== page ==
Country singer reveals 3-day migraine after birthday turned out to be a stroke


BEVERLY HILLS, CA – OCTOBER 08: Singer Chely Wright arrives to the 6th Annual GLSEN Respect Awards at the Beverly Hills Hotel on October 8, 2010 in Beverly Hills, California. (Photo by Alberto E. Rodriguez/Getty Images)

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Country singer Chely Wright revealed that she suffered a stroke after her 48th birthday.

In a Twitter post urging women to know the signs of the disease, the singer said she had a migraine for three days last year shortly after she turned 48.

After dropping her sons off to school, she went to the emergency room at Manhattan’s Lenox Hill Hospital, where doctors performed tests and confirmed what she’d suspected — a stroke.

“I sort of knew it. What I had been experiencing with that headache and leading up to that headache was different. I’d even said aloud to myself in the bathroom mirror, ‘Did you have a stroke?'”

That was a year ago Friday — and she’s OK now, the 49-year-old said.

“The reason I’m sharing this is so you all might take a moment to refresh your understanding of stroke and the symptoms of stroke,” Wright wrote. “Pay attention to your body and encourage your loved ones to do the same.”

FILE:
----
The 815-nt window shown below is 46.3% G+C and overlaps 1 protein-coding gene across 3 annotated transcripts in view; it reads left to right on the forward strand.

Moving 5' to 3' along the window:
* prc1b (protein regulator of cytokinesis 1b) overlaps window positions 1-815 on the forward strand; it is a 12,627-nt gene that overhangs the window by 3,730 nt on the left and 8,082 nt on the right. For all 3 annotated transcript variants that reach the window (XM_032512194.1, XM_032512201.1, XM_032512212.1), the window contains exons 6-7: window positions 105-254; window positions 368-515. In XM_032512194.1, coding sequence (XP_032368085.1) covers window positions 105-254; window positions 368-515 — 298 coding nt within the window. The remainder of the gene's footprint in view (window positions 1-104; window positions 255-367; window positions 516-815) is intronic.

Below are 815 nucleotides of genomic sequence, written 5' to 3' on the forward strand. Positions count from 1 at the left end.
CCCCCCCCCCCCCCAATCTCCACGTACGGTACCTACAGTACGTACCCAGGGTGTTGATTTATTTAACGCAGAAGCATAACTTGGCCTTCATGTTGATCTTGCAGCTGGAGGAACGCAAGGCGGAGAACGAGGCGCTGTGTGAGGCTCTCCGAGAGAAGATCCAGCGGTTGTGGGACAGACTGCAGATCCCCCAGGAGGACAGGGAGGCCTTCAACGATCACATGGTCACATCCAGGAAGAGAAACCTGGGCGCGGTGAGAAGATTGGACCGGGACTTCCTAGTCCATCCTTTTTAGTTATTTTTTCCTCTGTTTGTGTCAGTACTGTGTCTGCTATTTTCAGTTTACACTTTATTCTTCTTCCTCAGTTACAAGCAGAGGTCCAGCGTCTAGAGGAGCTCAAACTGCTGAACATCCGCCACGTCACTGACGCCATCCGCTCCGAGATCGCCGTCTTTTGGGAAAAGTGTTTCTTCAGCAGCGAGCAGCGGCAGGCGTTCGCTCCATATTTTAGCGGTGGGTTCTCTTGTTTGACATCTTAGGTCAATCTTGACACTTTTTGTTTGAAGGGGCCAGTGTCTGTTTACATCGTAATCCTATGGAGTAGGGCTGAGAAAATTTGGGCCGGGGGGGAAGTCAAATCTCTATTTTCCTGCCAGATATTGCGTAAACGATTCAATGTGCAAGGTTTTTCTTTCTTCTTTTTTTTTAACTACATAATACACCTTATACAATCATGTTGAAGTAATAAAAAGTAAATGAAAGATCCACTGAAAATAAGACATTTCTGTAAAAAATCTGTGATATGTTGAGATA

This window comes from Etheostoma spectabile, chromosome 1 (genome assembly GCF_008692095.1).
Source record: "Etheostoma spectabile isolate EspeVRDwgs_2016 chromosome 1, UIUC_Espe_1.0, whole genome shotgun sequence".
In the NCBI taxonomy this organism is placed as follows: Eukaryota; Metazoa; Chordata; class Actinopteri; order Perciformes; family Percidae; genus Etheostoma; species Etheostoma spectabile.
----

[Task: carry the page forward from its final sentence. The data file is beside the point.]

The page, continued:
Stroke is the second leading cause of death worldwide — and high blood pressure is the leading cause of stroke, according to the American Stroke Association.

Most stroke victims are over age 65, but it can happen at any age, especially in people with complicating conditions, according to the Centers for Disease Control and Prevention.

Spotting the early signs and getting help quickly can reduce longterm effects. Symptoms include face drooping, arm weakness, speech difficulty, sudden numbness in the legs, confusion or trouble seeing, dizziness, loss of balance and a sudden severe headache.

Smoking, diabetes, high blood pressure, high blood cholesterol, obesity and other cardiovascular diseases put people at greater risk for stroke. Avoiding diets with high calories, lots of saturated fat, trans fat and sodium can reduce the risk, experts say.

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